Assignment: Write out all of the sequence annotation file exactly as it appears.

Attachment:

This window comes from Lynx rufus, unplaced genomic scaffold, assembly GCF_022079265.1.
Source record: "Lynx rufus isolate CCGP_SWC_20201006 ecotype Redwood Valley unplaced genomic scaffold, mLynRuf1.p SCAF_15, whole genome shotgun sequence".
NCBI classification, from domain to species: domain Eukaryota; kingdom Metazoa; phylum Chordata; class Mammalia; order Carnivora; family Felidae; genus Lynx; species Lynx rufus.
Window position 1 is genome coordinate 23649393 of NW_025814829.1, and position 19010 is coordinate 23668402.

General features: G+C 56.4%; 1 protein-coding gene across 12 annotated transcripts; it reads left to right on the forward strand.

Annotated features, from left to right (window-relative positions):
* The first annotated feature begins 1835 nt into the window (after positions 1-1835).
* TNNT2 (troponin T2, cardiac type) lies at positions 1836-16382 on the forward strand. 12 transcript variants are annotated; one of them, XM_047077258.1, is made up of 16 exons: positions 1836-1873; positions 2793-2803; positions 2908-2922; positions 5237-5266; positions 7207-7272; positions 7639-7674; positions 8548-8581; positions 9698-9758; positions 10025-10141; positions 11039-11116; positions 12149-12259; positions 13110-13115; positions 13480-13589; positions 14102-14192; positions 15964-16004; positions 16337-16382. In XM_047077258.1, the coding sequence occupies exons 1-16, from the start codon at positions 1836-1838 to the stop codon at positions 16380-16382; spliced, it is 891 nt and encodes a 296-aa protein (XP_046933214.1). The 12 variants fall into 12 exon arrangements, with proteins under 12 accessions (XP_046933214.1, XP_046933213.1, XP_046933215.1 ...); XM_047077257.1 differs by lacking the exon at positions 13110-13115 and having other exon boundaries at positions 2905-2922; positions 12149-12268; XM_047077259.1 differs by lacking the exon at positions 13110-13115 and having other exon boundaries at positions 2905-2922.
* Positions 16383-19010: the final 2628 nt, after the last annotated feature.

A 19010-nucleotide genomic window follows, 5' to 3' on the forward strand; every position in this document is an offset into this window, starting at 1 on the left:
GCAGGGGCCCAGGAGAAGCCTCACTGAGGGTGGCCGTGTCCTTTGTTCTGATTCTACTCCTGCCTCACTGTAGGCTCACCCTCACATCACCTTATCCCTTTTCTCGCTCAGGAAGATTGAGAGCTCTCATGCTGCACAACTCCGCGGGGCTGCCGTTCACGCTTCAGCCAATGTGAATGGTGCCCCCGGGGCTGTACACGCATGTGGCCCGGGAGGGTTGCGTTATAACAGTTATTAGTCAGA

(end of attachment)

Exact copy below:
This window comes from Lynx rufus, unplaced genomic scaffold, assembly GCF_022079265.1.
Source record: "Lynx rufus isolate CCGP_SWC_20201006 ecotype Redwood Valley unplaced genomic scaffold, mLynRuf1.p SCAF_15, whole genome shotgun sequence".
NCBI classification, from domain to species: domain Eukaryota; kingdom Metazoa; phylum Chordata; class Mammalia; order Carnivora; family Felidae; genus Lynx; species Lynx rufus.
Window position 1 is genome coordinate 23649393 of NW_025814829.1, and position 19010 is coordinate 23668402.

General features: G+C 56.4%; 1 protein-coding gene across 12 annotated transcripts; it reads left to right on the forward strand.

Annotated features, from left to right (window-relative positions):
* The first annotated feature begins 1835 nt into the window (after positions 1-1835).
* TNNT2 (troponin T2, cardiac type) lies at positions 1836-16382 on the forward strand. 12 transcript variants are annotated; one of them, XM_047077258.1, is made up of 16 exons: positions 1836-1873; positions 2793-2803; positions 2908-2922; positions 5237-5266; positions 7207-7272; positions 7639-7674; positions 8548-8581; positions 9698-9758; positions 10025-10141; positions 11039-11116; positions 12149-12259; positions 13110-13115; positions 13480-13589; positions 14102-14192; positions 15964-16004; positions 16337-16382. In XM_047077258.1, the coding sequence occupies exons 1-16, from the start codon at positions 1836-1838 to the stop codon at positions 16380-16382; spliced, it is 891 nt and encodes a 296-aa protein (XP_046933214.1). The 12 variants fall into 12 exon arrangements, with proteins under 12 accessions (XP_046933214.1, XP_046933213.1, XP_046933215.1 ...); XM_047077257.1 differs by lacking the exon at positions 13110-13115 and having other exon boundaries at positions 2905-2922; positions 12149-12268; XM_047077259.1 differs by lacking the exon at positions 13110-13115 and having other exon boundaries at positions 2905-2922.
* Positions 16383-19010: the final 2628 nt, after the last annotated feature.

A 19010-nucleotide genomic window follows, 5' to 3' on the forward strand; every position in this document is an offset into this window, starting at 1 on the left:
GCAGGGGCCCAGGAGAAGCCTCACTGAGGGTGGCCGTGTCCTTTGTTCTGATTCTACTCCTGCCTCACTGTAGGCTCACCCTCACATCACCTTATCCCTTTTCTCGCTCAGGAAGATTGAGAGCTCTCATGCTGCACAACTCCGCGGGGCTGCCGTTCACGCTTCAGCCAATGTGAATGGTGCCCCCGGGGCTGTACACGCATGTGGCCCGGGAGGGTTGCGTTATAACAGTTATTAGTCAGA